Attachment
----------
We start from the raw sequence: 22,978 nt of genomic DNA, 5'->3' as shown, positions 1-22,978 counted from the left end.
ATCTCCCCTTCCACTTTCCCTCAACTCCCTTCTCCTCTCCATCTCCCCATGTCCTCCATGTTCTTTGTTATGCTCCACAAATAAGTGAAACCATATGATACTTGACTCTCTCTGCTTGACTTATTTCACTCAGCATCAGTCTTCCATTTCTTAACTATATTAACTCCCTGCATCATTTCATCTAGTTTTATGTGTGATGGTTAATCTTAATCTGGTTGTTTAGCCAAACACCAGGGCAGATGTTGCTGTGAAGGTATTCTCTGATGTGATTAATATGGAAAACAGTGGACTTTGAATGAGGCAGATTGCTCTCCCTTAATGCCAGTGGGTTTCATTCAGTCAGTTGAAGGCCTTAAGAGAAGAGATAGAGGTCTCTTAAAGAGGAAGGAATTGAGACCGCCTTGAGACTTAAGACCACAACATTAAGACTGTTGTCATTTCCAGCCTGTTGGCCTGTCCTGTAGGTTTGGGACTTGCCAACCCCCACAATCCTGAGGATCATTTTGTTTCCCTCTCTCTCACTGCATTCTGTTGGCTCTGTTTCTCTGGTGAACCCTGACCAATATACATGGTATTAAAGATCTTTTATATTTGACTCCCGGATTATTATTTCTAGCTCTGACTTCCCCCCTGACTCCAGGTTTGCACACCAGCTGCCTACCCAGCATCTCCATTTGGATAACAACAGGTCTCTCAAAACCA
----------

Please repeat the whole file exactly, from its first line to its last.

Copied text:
We start from the raw sequence: 22,978 nt of genomic DNA, 5'->3' as shown, positions 1-22,978 counted from the left end.
ATCTCCCCTTCCACTTTCCCTCAACTCCCTTCTCCTCTCCATCTCCCCATGTCCTCCATGTTCTTTGTTATGCTCCACAAATAAGTGAAACCATATGATACTTGACTCTCTCTGCTTGACTTATTTCACTCAGCATCAGTCTTCCATTTCTTAACTATATTAACTCCCTGCATCATTTCATCTAGTTTTATGTGTGATGGTTAATCTTAATCTGGTTGTTTAGCCAAACACCAGGGCAGATGTTGCTGTGAAGGTATTCTCTGATGTGATTAATATGGAAAACAGTGGACTTTGAATGAGGCAGATTGCTCTCCCTTAATGCCAGTGGGTTTCATTCAGTCAGTTGAAGGCCTTAAGAGAAGAGATAGAGGTCTCTTAAAGAGGAAGGAATTGAGACCGCCTTGAGACTTAAGACCACAACATTAAGACTGTTGTCATTTCCAGCCTGTTGGCCTGTCCTGTAGGTTTGGGACTTGCCAACCCCCACAATCCTGAGGATCATTTTGTTTCCCTCTCTCTCACTGCATTCTGTTGGCTCTGTTTCTCTGGTGAACCCTGACCAATATACATGGTATTAAAGATCTTTTATATTTGACTCCCGGATTATTATTTCTAGCTCTGACTTCCCCCCTGACTCCAGGTTTGCACACCAGCTGCCTACCCAGCATCTCCATTTGGATAACAACAGGTCTCTCAAAACCA